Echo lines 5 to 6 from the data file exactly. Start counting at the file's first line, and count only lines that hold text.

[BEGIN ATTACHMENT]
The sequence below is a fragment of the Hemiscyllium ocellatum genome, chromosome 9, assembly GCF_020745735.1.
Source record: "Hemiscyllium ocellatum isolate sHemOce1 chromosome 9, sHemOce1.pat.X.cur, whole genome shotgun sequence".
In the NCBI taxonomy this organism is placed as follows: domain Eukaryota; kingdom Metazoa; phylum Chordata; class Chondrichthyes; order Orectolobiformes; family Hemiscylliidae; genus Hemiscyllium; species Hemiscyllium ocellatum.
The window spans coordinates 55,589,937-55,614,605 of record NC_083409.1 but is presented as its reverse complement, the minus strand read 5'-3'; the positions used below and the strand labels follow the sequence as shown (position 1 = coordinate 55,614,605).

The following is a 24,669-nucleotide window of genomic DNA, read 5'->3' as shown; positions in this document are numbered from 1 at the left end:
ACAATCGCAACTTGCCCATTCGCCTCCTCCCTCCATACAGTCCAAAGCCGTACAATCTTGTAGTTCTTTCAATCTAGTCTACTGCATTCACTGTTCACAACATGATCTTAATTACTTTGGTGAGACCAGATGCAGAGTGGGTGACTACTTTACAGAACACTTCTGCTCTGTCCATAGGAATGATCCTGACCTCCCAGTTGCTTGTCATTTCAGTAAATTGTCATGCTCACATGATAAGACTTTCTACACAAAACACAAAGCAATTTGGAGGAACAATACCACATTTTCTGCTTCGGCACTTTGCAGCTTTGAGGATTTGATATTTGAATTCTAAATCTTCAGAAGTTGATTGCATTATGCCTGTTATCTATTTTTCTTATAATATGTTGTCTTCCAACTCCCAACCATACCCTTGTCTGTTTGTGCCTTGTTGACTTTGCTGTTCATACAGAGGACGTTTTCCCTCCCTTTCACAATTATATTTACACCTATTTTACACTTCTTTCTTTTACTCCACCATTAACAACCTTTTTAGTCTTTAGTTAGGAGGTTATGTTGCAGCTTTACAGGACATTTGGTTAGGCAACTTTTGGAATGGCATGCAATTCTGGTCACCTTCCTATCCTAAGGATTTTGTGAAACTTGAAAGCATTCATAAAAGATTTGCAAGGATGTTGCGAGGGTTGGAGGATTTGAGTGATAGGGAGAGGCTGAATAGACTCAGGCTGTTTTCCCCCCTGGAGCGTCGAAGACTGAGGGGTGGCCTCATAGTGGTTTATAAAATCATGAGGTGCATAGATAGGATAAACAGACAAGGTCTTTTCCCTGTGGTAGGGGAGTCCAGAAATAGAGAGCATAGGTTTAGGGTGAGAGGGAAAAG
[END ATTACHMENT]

The following is a 24,669-nucleotide window of genomic DNA, read 5'->3' as shown; positions in this document are numbered from 1 at the left end:
ACAATCGCAACTTGCCCATTCGCCTCCTCCCTCCATACAGTCCAAAGCCGTACAATCTTGTAGTTCTTTCAATCTAGTCTACTGCATTCACTGTTCACAACATGATCTTAATTACTTTGGTGAGACCAGATGCAGAGTGGGTGACTACTTTACAGAACACTTCTGCTCTGTCCATAGGAATGATCCTGACCTCCCAGTTGCTTGTCATTTCAGTAAATTGTCATGCTCACATGATAAGACTTTCTACACAAAACACAAAGCAATTTGGAGGAACAATACCACATTTTCTGCTTCGGCACTTTGCAGCTTTGAGGATTTGATATTTGAATTCTAAATCTTCAGAAGTTGATTGCATTATGCCTGTTATCTATTTTTCTTATAATATGTTGTCTTCCAACTCCCAACCATACCCTTGTCTGTTTGTGCCTTGTTGACTTTGCTGTTCATACAGAGGACGTTTTCCCTCCCTTTCACAATTATATTTACACCTATTTTACACTTCTTTCTTTTACTCCACCATTAACAACCTTTTTAGTCTTTAGTTAGGAGGTTATGTTGCAGCTTTACAGGACATTTGGTTAGGCAACTTTTGGAATGGCATGCAATTCTGGTCACCTTCCTATCCTAAGGATTTTGTGAAACTTGAAAGCATTCATAAAAGATTTGCAAGGATGTTGCGAGGGTTGGAGGATTTGAGTGATAGGGAGAGGCTGAATAGACTCAGGCTGTTTTCCCCCCTGGAGCGTCGAAGACTGAGGGGTGGCCTCATAGTGGTTTATAAAATCATGAGGTGCATAGATAGGATAAACAGACAAGGTCTTTTCCCTGTGGTAGGGGAGTCCAGAAATAGAGAGCATAGGTTTAGGGTGAGAGGGAAAAG